HCA Opens Higher After IPO Is Priced at $30 a Share

Shares of private equity-backed hospital operator HCA Holdings rose by some 4 percent in early trading in their stock market debut Thursday.

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The shares trading were at $31.25 at the open on the New York Stock Exchange. They rose as high as $31.30, above their $30 IPO price.

HCA was taken private in 2006 in a $21 billion deal, excluding debt, that involved Bain, KKR, Bank of America Corp, Citigroup Inc and HCA's founder, healthcare mogul Dr. Thomas F. Frist Jr.

Its IPO is the biggest private equity-backed offering ever in the United States and the latest in a wave of such offerings this year.

HCA Wednesday overcame concerns about its high levels of debt and the uncertain impact of U.S. healthcare reform to sell more shares than anticipated at the high end of the given price range.

The Nashville, Tennessee-based company sold 126.2 million shares for $30.00 each Wednesday, raising $3.79 billion. It had planned to sell 124 million shares for $27 to $30 each.

Underwriters on the IPO were led by Bank of America Merrill Lynch , Citigroup and JPMorgan Chase .

Much is at stake for this IPO, which will set the tone for a slew of similar exits from investments made at the height of the credit bubble in 2005 to 2007.

A newly public HCA could also generate more investor interest in the hospital sector. It may even turn into a major acquirer, possibly drawing it into Community Health Systems' $3.3 billion takeover battle for Tenet Healthcare, according to industry analysts.

Owners include Bain Capital and KKR.

Investors hope that hospital company profits will benefit from an improving economy. Only a handful of U.S. hospitals are publicly traded, and their shares suffered as they cared for rising numbers of uninsured patients in the economic downturn. Paying patient visits were down as more people put off non-emergency visits and elective surgeries.

A U.S. healthcare law extending insurance coverage to some 30 million more Americans could also benefit the group over the long-term.

With the industry now writing off between 15 percent and 20 percent of revenues as bad debt and charity expense, even a modest boost in patients with insurance coverage would help the bottomline for hospital operators, said Jessica Bemer, analyst with Snow Capital Management.

The sheer size of HCA could also make more investors interested in hospitals, Bemer added.

"Adding one that is larger than all of them should bring more attention to the space," she said. Snow Capital Management owns shares of hospital operators Community Health, LifePoint Hospitals and Health Management Associates.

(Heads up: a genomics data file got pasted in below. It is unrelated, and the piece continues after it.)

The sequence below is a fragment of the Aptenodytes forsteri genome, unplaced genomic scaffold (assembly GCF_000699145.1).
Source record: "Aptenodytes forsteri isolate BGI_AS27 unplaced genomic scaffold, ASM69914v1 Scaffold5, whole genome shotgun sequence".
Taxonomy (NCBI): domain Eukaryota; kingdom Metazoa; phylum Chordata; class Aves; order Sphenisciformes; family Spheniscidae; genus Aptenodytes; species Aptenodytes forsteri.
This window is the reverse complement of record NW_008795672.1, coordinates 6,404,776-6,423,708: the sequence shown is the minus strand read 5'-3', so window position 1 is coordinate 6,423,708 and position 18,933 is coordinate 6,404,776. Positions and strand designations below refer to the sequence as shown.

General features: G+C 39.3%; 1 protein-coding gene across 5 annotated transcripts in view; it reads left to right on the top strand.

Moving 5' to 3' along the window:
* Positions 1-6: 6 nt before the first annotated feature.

Not everyone is convinced that the health law will prove a cure-all for hospitals. The Affordable Care Act also phases in Medicare payment cuts to hospitals and will make it harder to negotiate reimbursement rates, said Morningstar analyst Michael Waterhouse.

"Our opinion is it's really not worth investors taking that kind of risk," Waterhouse said.

HCA's shares are expected to begin trading on the New York Stock Exchange on Thursday under the symbol "HCA".

HCA has substantial financial risk, too, including more than $26 billion of debt, even after the company uses proceeds from the stock offering to pay off borrowings. HCA's debt exceeds the value of the assets on its books by more than $12 billion.

IPOs on Upswing

But after a series of successful IPOs this year, investors may be willing to ignore those potential wrinkles.

"Investors are looking past healthcare, looking past some of the risks that come with this company and it will maybe ride the momentum generated by recent deals," said Bill Buhr, IPO strategist at Morningstar.

Over the past few weeks, consumer measurement company Nielsen Holdings raised $1.6 billion, Florida-based BankUnited raised $783 million and pipeline company Kinder Morgan raised $2.9 billion.

Toys R Us has filed with U.S. regulators to raise up to $800 million, and Freescale Semiconductor has filed to raise up to $1.15 billion, though neither company has set terms or picked a debut date.

If HCA, which involves more risks than Nielsen and Kinder Morgan , prices its IPO at the top of the range, many more IPOs from private equity firms will likely follow, Buhr said, highlighting Toys R Us as an example.

"The market is clearly enamored for these types of deals and the window could not be more open than now."

HCA was taken private in November 2006 in a $21 billion deal excluding debt that involved Bain, KKR, Bank of America, Citigroup and HCA's founder, healthcare mogul Dr. Thomas F. Frist Jr.

Underwriters on the offering are led by Bank of America Merrill Lynch, Citi and JPMorgan Chase.

--Kate Kelly contributed to this report.